EDR6200EN - Issues & Methods of Ethnodramatology in Global Cultures

Course description

An introduction to the study of the drama forms and expressions of global cultures that analyzes these forms in light of their cultural worldview and how that worldview shapes the drama of that cultural setting. Creating a culturally relevant drama piece in a Christian context requires the creator to have an understanding of the culture, an understanding of the audience, and an understanding of the Bible. From this base of understanding, script content can be formed. Once the content has been determined, the drama can be created and performed. The performance is expressed through a variety of signal systems, each of which communicates a part of the drama’s intent. The response of the audience to the drama is a result of this process of analysis and presentation, as well as additional factors that affect the response, such as the context of the performance, audience needs, existing beliefs and values (as conditioned by the culture), familiarity with the art form and perception of the players.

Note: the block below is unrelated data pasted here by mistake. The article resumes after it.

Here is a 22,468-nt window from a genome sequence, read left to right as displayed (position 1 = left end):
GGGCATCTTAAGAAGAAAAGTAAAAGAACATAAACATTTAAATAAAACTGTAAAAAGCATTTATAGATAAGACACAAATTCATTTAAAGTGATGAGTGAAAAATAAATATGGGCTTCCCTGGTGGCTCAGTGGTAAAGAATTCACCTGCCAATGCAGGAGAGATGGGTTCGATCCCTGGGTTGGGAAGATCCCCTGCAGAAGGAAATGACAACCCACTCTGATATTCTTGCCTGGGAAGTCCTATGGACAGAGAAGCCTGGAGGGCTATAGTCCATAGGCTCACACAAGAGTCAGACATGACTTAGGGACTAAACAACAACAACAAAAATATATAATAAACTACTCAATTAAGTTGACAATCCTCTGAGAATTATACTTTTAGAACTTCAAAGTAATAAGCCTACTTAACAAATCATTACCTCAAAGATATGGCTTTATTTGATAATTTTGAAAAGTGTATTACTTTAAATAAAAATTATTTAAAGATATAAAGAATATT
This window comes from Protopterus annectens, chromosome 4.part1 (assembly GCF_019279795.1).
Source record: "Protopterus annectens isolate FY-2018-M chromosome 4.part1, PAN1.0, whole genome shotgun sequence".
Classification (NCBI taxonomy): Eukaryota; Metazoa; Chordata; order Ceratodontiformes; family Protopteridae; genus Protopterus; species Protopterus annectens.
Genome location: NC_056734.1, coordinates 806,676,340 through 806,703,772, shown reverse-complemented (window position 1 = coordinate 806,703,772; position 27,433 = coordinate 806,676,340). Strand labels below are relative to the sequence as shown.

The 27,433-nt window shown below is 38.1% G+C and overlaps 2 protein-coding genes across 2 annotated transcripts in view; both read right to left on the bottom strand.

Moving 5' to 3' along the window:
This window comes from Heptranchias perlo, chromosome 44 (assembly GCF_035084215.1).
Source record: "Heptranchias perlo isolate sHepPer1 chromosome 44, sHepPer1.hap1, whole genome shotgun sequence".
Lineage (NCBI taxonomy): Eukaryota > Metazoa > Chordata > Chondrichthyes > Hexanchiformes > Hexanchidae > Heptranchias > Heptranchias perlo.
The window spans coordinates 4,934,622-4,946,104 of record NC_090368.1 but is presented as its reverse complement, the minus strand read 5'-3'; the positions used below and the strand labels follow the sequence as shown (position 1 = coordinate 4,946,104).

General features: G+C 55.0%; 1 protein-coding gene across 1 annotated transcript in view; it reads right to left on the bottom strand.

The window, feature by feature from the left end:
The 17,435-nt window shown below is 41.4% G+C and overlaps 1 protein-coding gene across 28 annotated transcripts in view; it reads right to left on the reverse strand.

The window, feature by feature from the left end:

Credit hours
3 hours
Subject area
Ethnodramatology
Educational level
Master
Learning type
Instructional
Prerequisites
None
Upcoming terms*
  • 2022-01 (Aug. 22, 2022 - Oct. 16, 2022)
* Schedule subject to change. Please contact the Registrar's office with schedule questions.
Professor
Dr. Julisa Rowe, Senior Professor of Ethnodramatology